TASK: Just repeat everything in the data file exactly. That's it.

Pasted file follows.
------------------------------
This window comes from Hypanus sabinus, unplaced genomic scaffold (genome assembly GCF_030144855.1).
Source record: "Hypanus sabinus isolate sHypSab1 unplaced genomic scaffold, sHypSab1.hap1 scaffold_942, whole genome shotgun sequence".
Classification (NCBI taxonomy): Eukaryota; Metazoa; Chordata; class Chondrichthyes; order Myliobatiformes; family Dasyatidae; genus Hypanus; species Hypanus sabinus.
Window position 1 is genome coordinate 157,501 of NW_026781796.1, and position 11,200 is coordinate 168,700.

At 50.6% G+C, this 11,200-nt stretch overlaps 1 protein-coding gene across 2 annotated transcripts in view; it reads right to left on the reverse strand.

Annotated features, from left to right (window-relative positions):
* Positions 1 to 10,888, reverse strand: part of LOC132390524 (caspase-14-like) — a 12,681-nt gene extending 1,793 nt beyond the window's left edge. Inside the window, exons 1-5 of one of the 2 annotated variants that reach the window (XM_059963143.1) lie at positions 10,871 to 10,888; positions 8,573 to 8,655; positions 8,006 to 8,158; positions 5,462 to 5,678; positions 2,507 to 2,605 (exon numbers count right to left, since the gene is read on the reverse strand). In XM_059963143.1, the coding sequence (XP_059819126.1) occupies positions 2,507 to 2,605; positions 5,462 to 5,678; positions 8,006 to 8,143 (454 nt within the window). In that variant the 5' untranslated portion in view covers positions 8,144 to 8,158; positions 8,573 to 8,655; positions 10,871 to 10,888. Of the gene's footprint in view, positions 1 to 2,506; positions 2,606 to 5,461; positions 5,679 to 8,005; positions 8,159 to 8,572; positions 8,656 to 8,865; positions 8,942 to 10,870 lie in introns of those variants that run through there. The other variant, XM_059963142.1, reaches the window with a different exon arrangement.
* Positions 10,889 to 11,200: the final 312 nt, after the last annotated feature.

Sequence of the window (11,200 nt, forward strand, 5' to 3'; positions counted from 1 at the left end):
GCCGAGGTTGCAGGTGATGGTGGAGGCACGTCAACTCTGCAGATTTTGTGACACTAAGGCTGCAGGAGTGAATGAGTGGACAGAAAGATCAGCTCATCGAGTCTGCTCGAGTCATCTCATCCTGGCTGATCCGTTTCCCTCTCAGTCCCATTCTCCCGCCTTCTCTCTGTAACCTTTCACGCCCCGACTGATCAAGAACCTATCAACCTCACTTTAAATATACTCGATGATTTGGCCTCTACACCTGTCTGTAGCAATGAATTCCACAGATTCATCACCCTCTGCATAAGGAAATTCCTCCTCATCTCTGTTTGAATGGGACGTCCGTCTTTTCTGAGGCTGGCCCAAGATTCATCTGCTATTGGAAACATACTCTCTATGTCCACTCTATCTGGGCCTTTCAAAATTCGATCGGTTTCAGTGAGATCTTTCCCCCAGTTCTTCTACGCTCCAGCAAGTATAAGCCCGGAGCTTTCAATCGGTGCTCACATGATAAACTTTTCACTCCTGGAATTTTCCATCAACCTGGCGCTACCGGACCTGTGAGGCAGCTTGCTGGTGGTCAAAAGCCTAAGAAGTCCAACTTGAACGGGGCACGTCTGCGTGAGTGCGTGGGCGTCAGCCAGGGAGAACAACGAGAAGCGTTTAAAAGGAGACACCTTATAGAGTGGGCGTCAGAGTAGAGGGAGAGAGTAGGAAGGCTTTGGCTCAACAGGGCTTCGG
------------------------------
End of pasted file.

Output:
This window comes from Hypanus sabinus, unplaced genomic scaffold (genome assembly GCF_030144855.1).
Source record: "Hypanus sabinus isolate sHypSab1 unplaced genomic scaffold, sHypSab1.hap1 scaffold_942, whole genome shotgun sequence".
Classification (NCBI taxonomy): Eukaryota; Metazoa; Chordata; class Chondrichthyes; order Myliobatiformes; family Dasyatidae; genus Hypanus; species Hypanus sabinus.
Window position 1 is genome coordinate 157,501 of NW_026781796.1, and position 11,200 is coordinate 168,700.

At 50.6% G+C, this 11,200-nt stretch overlaps 1 protein-coding gene across 2 annotated transcripts in view; it reads right to left on the reverse strand.

Annotated features, from left to right (window-relative positions):
* Positions 1 to 10,888, reverse strand: part of LOC132390524 (caspase-14-like) — a 12,681-nt gene extending 1,793 nt beyond the window's left edge. Inside the window, exons 1-5 of one of the 2 annotated variants that reach the window (XM_059963143.1) lie at positions 10,871 to 10,888; positions 8,573 to 8,655; positions 8,006 to 8,158; positions 5,462 to 5,678; positions 2,507 to 2,605 (exon numbers count right to left, since the gene is read on the reverse strand). In XM_059963143.1, the coding sequence (XP_059819126.1) occupies positions 2,507 to 2,605; positions 5,462 to 5,678; positions 8,006 to 8,143 (454 nt within the window). In that variant the 5' untranslated portion in view covers positions 8,144 to 8,158; positions 8,573 to 8,655; positions 10,871 to 10,888. Of the gene's footprint in view, positions 1 to 2,506; positions 2,606 to 5,461; positions 5,679 to 8,005; positions 8,159 to 8,572; positions 8,656 to 8,865; positions 8,942 to 10,870 lie in introns of those variants that run through there. The other variant, XM_059963142.1, reaches the window with a different exon arrangement.
* Positions 10,889 to 11,200: the final 312 nt, after the last annotated feature.

Sequence of the window (11,200 nt, forward strand, 5' to 3'; positions counted from 1 at the left end):
GCCGAGGTTGCAGGTGATGGTGGAGGCACGTCAACTCTGCAGATTTTGTGACACTAAGGCTGCAGGAGTGAATGAGTGGACAGAAAGATCAGCTCATCGAGTCTGCTCGAGTCATCTCATCCTGGCTGATCCGTTTCCCTCTCAGTCCCATTCTCCCGCCTTCTCTCTGTAACCTTTCACGCCCCGACTGATCAAGAACCTATCAACCTCACTTTAAATATACTCGATGATTTGGCCTCTACACCTGTCTGTAGCAATGAATTCCACAGATTCATCACCCTCTGCATAAGGAAATTCCTCCTCATCTCTGTTTGAATGGGACGTCCGTCTTTTCTGAGGCTGGCCCAAGATTCATCTGCTATTGGAAACATACTCTCTATGTCCACTCTATCTGGGCCTTTCAAAATTCGATCGGTTTCAGTGAGATCTTTCCCCCAGTTCTTCTACGCTCCAGCAAGTATAAGCCCGGAGCTTTCAATCGGTGCTCACATGATAAACTTTTCACTCCTGGAATTTTCCATCAACCTGGCGCTACCGGACCTGTGAGGCAGCTTGCTGGTGGTCAAAAGCCTAAGAAGTCCAACTTGAACGGGGCACGTCTGCGTGAGTGCGTGGGCGTCAGCCAGGGAGAACAACGAGAAGCGTTTAAAAGGAGACACCTTATAGAGTGGGCGTCAGAGTAGAGGGAGAGAGTAGGAAGGCTTTGGCTCAACAGGGCTTCGG